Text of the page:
- As a first step, we set a near-term target to reduce Scope 1 emissions intensity from our operations by 15 to 20% by 2025, using a baseline year of 2019. We intend to set new targets every five years at minimum, building on this foundation while exploring broader options, including the potential to reduce Scope 3 emissions.
We developed, and the Board approved, these targets following our climate scenario analysis and extensive internal assessment. There are significant inherent uncertainties in how the energy transition will accelerate over the next three decades. Our intention is to manage these by focusing on responsible production of essential oil and natural gas for as long as these forms of energy are needed, while developing opportunities in other areas that are an economic and synergistic fit for our business.
Committing to an aspirational net zero target was important, but setting a company-wide nearer term target as the first step in creating a clear pathway was even more so. We looked at our own operations – from how we manage emissions data to options for emission reduction – and at how our peers and the majors are approaching this. From, this, we identified emissions intensities and opportunities for reduction within our business units, and set our second target.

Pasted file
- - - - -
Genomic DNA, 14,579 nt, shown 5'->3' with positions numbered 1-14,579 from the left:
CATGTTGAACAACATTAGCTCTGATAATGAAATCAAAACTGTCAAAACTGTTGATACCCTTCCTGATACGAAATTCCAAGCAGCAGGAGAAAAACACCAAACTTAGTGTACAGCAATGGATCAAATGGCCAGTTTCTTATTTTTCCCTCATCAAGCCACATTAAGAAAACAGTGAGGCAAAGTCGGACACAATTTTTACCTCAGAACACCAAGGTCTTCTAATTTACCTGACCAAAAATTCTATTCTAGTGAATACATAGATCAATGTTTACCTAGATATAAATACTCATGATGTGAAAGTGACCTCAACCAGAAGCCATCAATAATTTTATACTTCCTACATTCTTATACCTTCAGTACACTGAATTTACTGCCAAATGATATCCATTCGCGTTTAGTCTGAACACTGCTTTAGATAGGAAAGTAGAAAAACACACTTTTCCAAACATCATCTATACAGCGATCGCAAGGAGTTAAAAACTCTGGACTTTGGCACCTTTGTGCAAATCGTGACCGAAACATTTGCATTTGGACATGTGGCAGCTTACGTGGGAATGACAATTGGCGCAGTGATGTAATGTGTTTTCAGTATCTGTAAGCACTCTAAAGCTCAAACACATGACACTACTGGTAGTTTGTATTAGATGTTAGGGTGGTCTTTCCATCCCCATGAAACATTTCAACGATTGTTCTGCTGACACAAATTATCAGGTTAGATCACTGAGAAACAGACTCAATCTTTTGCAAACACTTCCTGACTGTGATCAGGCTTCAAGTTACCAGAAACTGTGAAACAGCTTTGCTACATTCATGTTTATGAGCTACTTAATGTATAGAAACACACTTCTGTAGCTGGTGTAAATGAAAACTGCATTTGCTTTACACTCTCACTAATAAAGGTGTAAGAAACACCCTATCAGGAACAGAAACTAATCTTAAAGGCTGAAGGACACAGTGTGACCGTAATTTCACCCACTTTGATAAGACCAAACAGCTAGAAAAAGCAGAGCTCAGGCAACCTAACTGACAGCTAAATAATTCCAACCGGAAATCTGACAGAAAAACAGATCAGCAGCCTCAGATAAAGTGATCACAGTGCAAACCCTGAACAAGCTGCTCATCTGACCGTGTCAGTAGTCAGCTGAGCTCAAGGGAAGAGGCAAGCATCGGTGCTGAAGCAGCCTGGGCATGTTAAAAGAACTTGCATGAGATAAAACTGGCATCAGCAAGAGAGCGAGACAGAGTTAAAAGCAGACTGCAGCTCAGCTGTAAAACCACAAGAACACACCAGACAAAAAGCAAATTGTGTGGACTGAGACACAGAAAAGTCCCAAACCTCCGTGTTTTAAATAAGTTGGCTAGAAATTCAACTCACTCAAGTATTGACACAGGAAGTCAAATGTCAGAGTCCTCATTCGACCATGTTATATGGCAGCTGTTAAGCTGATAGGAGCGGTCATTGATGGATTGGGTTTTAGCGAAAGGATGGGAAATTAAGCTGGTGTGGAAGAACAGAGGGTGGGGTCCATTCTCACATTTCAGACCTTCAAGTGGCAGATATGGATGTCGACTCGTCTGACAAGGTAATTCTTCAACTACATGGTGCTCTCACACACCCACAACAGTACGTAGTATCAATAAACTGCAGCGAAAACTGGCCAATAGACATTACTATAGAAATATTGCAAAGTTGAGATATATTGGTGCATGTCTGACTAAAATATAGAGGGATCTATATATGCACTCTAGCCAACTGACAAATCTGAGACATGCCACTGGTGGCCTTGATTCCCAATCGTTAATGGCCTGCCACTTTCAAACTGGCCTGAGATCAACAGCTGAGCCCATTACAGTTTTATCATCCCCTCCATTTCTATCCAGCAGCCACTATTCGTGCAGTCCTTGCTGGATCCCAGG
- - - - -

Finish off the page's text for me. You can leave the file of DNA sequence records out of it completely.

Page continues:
This will be achieved, starting with our business units with higher emissions intensities, with an initial focus on efficiency, including process changes, venting reductions, instrumentation upgrades from gas to air and power efficiency options, along with improved metering and field measurements. Going forward, we will be setting new targets every five years, building on this foundation while exploring broader options, including the potential to reduce Scope 3 emissions.
We will track our performance using Scope 1 and 2 absolute and intensity emission metrics.
Details of our continued progress against these and previous targets are provided here:
Progress (see Energy and Emissions Reduction page for details)